NEWBOROUGH, a parish, formerly a borough, in the hundred of MENAI, county of ANGLESEY, NORTH WALES, 4 miles (N. W. by W.) from Carnarvon, containing 804 inhabitants. This place, which derives its present name from its having been constituted a free borough by Edward I., was anciently called Rhos Vair, from a small church, dedicated to St. Mary, which stood at the head of the manor ; or, according to Mr. Rowlands, more properly Rhos Hir, from its situation in an extensive marshy plain on the eastern side of the Malldraeth sands, and near a long dorsal ridge covered with heath, which extends from this parish to Mynydd Llwydiarth. Though at present a very inconsiderable place, it was originally of great importance, and was for many years the residence of the princes of North Wales, who had a palace here, where, or at Aberfraw, on the opposite side of the Malldraeth sands, they occasionally fixed their seat of government, as the exigencies of that turbulent period might require. At the time of, the final conquest of Wales by Edward I., this place appears to have been the chief town in the island, as well as the seat of justice for the whole comot of Menai, and was annexed to the royalties of the Prince of Wales by that monarch, who incorporated the burgesses and granted them a guild mercatory and other privileges, which were afterwards confirmed by a charter of the 17th of Edward II., and by a parliament held in the 1st of Edward III. In the reign of Henry VII., upon a misrepresentation made to that sovereign, the assizes and other county business were removed from Beaumaris, where they had previously been held for more than two hundred and fifty years, to Newborough, which thus became the county town. In the 15th of the reign of Henry VIII., the burgesses obtained a new charter, in which all the privileges conferred by former charters were recited and confirmed, but which was surrendered in the following year ; and in the 27th of this reign, Newborough, as the county town, in conjunction with its contributory boroughs, returned one member to parliament, and continued to exercise that privilege till the 2nd of Edward VI., when, having greatly declined from its former importance, it was exempted on its own petition from contributing to the expense of supporting a member, and the elecitve franchise was confined exclusively to Beaumaris. In the 2nd and 3rd of this reign, the assizes, sessions, and general county business, were removed from this town, which had been found incommodious for the purpose, and restored to Beaumaris, after having been held at Newborough for forty - five years. Notwithstanding these enactments, the burgesses of Newborough still claimed the privilege of sharing in the election of a member for Beaumaris; but the claim was strenuously resisted by the burgesses of the latter place, and the case was brought to issue in the House of Commons, in 1709, when the right of election was declared to be in the mayor, bailiffs, and capital burgesses of Beaumaris alone : similar efforts to recover the franchise were made in 1722 and 1724, but with the same result.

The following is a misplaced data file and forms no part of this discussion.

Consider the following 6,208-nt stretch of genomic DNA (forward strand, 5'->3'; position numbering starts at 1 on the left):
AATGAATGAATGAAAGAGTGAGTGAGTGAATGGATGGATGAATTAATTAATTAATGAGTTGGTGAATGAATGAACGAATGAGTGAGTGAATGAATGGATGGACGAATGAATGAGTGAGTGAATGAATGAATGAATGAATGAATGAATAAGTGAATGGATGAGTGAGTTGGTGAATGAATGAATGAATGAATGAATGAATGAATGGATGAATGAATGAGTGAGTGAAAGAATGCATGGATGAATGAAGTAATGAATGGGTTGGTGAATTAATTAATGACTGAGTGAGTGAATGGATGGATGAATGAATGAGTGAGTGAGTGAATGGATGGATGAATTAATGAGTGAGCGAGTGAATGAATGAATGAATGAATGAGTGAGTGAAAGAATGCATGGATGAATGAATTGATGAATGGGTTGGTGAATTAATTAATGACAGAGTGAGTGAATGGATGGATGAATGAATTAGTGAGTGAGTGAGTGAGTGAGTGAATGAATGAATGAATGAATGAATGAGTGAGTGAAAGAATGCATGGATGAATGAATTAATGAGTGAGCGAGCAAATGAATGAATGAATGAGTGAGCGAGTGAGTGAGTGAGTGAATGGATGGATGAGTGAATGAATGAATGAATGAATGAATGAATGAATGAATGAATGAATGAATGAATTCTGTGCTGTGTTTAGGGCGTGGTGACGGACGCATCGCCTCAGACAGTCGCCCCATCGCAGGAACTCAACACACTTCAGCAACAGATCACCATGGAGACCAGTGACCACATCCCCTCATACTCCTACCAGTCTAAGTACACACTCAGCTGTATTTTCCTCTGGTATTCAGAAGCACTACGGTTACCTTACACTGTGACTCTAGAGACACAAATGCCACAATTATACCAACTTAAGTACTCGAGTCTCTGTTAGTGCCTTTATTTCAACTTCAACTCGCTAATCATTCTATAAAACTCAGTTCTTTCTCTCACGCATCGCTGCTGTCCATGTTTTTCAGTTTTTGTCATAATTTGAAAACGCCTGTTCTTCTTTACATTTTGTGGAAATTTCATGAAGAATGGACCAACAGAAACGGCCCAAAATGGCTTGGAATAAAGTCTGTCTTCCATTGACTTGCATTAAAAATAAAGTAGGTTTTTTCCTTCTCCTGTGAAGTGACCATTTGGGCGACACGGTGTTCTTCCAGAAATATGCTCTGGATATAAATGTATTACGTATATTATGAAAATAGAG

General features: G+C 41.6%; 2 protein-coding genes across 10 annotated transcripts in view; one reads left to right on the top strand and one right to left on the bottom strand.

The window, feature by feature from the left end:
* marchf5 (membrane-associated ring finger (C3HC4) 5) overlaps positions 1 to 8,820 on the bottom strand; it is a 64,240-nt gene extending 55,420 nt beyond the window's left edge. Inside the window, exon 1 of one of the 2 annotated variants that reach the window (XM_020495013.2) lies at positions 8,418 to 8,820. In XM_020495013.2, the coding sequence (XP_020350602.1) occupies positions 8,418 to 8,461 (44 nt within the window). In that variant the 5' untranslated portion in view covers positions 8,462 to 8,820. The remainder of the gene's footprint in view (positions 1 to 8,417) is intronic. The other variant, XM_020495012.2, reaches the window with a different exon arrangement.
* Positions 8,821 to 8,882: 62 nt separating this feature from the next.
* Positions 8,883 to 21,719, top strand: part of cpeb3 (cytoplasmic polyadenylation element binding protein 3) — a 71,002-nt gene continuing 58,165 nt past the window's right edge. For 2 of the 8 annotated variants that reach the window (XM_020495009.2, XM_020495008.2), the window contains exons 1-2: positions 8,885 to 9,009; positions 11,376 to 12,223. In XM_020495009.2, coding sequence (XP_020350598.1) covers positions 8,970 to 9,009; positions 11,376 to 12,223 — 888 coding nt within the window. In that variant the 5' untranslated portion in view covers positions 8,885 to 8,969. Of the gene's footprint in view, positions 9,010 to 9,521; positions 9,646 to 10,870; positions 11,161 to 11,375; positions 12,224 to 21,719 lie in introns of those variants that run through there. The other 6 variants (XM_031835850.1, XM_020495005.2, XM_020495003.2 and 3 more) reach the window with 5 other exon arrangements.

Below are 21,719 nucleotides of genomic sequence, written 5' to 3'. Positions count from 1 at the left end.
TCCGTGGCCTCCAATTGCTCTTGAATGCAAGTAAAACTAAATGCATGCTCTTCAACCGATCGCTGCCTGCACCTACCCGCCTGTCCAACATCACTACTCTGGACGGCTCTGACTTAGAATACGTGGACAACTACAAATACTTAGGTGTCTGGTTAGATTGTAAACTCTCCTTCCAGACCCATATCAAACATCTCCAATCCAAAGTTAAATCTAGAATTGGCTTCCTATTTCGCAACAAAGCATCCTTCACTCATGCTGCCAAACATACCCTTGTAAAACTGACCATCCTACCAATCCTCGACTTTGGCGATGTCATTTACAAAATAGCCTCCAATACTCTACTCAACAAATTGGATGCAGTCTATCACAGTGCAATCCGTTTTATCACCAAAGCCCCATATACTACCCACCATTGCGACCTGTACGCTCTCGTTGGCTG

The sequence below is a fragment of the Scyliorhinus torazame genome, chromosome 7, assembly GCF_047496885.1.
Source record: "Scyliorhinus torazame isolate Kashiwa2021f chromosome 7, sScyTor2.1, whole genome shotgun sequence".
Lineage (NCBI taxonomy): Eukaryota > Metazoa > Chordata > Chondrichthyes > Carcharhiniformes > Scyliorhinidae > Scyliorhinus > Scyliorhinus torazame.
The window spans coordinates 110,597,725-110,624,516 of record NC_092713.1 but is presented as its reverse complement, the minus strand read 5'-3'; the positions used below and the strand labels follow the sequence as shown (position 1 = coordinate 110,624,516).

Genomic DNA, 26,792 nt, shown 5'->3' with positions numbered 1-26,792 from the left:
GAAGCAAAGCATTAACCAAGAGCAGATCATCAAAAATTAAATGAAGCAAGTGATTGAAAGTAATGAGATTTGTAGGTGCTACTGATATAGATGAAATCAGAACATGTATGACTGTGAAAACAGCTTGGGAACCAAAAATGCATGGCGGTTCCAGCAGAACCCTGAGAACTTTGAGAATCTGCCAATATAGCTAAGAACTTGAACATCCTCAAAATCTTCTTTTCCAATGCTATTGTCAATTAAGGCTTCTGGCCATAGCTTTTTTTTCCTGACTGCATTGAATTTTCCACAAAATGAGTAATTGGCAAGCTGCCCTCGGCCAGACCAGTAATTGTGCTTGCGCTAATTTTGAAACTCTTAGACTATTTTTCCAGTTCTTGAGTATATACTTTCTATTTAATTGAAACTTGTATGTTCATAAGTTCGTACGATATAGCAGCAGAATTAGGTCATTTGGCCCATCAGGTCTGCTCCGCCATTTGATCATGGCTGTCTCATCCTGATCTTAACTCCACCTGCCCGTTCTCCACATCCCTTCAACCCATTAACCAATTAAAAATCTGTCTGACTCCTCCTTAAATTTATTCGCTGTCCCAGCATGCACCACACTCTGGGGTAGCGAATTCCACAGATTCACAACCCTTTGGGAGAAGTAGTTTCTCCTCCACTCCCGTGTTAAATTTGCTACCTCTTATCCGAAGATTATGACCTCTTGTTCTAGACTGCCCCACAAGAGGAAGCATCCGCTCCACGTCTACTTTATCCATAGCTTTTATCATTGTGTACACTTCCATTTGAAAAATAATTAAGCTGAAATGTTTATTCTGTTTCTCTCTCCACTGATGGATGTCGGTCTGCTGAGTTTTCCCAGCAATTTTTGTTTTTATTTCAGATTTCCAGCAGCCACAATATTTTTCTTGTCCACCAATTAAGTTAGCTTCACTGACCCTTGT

The town, which has now dwindled into an insignificant and obscure village, is situated near the southern extremity of the island, bordering on the extensive sea marshes of Malldraeth, and near the mouth of the small river Braint, which falls into the Menai strait near Abermenai ferry. The inhabitants are partly employed in the manufacture of matting, nets, ropes, and cordage, which are here made of the rushes that grow in profusion upon the marsh : a few are likewise engaged in fishing. The market, which was formerly held weekly, has been discontinued for many years : fairs are held annually on May 11th, June 29th, August 16th, September 25th, and November 11th. By virtue of its ancient charter, a mayor, recorder, and bailiffs are still annually elected by the inhabitants ; but they exercise no jurisdiction, hold no courts, nor transact any public business. The parish includes the small remains of that of Llanddwyn, formerly a very extensive parish, situated to the west of Newborough, on the shore of St. George's channel, of which the whole has been destroyed by the encroachment of the sea, or buried under the sands which, during the prevalence of strong westerly gales, are drifted over considerable portions of the parish of Newborough, into which it has merged. Of the ancient church of Llanddwyn only the eastern gable, with some portion of the east window, can be seen : it was situated on a flat near the sea-shore, and was a fine structure, originally founded by St. Dwynwen, the tutelar saint of lovers, to whom it was dedicated, about the year 465. The fund arising from the offerings to the shrine of St. Dwynwen, by her numerous votaries, was very great; and in process of time the church became an abbey for monks of the Benedictine order, who derived a large revenue from the resort of strangers who came to enquire into their future destiny, which was predicted by the leaping of fish and the appearance of the water of a well, still called Fynnon Vair, or " St. Mary's well." In the time of Henry IV., its revenue was greater than that of any other religious house in North Wales, and in the survey of Henry VIII. it was the richest prebend in all the principality : at present not a vestige exists of this noble abbey, and even the place where it stood is scarcely with certainty known. The last rector of the parish of Llanddwyn was Richard Kyffyn, afterwards Dean of Bangor, who, according to Mr. Pennant, concerted, in conjunction with Sir Rhys ab Thomas and other Welsh chieftains, a plan for placing the Earl of Richmond, afterwards Henry VII., on the throne, and with whom, at that time in Britanny, they carried on a correspondence by means of fishing vessels from this place. Numbers of vessels were formerly lost on the rocks on this part of the coast ; but this evil has been materially removed by the erection of two beacons on the most prominent rocks, and the construction of a break-water at no great distance, which have been found highly beneficial to vessels navigating St. George's channel: these important improvements have been made by the trustees of the harbour of Carnarvon. Near Llanddwyn was the ferry of Abermenai, now deserted. The living of Newborough is a discharged rectory, in the archdeaconry of Anglesey, and diocese of Bangor, rated in the king's books at £ 9.10., and in the patronage of the King, as Prince of Wales. The church, dedicated to St. Peter, is a small edifice, possessing no claims to architectural description ; it stands on an eminence in a bleak and exposed situation. There are places of worship for Calvinistic and Wesleyan Methodists. In this parish is an upright stone with a mutilated Latin inscription, supposed to have been erected in commemoration of some ancient warrior. John Morgan, a blind musician, and the most celebrated of the latest performers on the ancient instrument called the crwth, was a native of this place. Newborough gives the title of baron in the peerage of Ireland to the family of Wynn. The average annual expenditure for the maintenance of the poor amounts to £ 182. 19.